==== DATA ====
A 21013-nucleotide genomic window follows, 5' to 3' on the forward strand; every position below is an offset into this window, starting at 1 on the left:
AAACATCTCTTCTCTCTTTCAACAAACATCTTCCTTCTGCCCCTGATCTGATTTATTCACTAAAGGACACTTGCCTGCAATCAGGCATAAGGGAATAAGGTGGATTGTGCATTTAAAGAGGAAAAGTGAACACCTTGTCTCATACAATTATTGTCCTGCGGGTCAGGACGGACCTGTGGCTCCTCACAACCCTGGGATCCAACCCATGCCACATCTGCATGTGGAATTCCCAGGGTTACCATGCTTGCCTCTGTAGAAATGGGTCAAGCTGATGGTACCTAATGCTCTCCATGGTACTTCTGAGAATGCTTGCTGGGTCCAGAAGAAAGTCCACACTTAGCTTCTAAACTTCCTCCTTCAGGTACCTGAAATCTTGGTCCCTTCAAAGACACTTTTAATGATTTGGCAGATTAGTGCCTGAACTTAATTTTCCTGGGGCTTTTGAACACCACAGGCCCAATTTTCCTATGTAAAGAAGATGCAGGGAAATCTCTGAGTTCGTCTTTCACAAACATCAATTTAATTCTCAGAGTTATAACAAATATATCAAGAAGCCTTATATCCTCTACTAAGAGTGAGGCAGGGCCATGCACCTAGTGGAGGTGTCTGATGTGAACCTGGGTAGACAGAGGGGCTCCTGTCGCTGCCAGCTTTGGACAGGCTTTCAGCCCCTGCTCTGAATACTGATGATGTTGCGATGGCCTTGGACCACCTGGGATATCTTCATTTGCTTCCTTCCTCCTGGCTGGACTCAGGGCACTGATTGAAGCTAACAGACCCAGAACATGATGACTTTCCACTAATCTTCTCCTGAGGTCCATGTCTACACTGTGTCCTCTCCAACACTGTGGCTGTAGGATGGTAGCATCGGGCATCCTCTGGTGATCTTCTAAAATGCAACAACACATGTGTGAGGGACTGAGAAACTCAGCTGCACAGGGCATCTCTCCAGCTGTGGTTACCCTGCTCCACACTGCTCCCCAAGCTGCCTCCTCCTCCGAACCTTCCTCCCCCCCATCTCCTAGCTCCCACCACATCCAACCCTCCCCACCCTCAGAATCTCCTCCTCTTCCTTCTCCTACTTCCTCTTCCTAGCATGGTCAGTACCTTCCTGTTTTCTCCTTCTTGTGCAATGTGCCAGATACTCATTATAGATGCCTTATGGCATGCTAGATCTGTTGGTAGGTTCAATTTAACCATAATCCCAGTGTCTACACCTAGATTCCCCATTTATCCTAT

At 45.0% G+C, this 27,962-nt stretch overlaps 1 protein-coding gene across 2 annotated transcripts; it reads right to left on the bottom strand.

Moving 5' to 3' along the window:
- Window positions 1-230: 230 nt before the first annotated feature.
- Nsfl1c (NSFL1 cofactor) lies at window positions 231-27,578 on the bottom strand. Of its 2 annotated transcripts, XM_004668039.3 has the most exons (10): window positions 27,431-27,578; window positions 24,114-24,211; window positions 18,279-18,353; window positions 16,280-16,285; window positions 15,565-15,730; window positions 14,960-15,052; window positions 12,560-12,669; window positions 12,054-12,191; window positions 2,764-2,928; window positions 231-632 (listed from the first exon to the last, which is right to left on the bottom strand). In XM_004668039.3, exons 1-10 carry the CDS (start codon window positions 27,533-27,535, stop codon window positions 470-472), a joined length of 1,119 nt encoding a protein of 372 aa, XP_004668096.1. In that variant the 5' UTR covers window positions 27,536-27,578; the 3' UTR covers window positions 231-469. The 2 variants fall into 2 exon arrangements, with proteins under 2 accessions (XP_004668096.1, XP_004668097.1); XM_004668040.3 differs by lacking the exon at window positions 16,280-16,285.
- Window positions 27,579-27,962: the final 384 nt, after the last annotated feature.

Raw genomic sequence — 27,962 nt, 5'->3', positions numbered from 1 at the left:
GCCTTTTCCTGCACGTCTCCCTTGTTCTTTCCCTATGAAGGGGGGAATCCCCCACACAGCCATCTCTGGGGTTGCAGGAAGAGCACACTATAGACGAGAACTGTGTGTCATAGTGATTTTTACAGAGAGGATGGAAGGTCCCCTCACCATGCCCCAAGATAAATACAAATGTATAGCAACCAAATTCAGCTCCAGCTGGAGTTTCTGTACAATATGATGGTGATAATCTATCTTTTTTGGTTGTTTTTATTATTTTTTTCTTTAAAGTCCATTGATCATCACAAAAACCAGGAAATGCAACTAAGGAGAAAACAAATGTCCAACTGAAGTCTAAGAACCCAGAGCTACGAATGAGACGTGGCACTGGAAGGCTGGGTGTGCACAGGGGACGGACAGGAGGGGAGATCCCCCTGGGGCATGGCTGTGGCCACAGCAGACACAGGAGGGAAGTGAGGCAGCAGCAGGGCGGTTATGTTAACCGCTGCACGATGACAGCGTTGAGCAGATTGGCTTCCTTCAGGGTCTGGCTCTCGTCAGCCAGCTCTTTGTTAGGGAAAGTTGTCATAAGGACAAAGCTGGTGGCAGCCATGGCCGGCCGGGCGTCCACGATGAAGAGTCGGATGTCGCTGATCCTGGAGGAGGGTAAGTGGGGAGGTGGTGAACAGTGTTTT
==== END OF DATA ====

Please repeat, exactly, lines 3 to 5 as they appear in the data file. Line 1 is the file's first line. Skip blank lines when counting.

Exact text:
At 45.0% G+C, this 27,962-nt stretch overlaps 1 protein-coding gene across 2 annotated transcripts; it reads right to left on the bottom strand.

Moving 5' to 3' along the window:
- Window positions 1-230: 230 nt before the first annotated feature.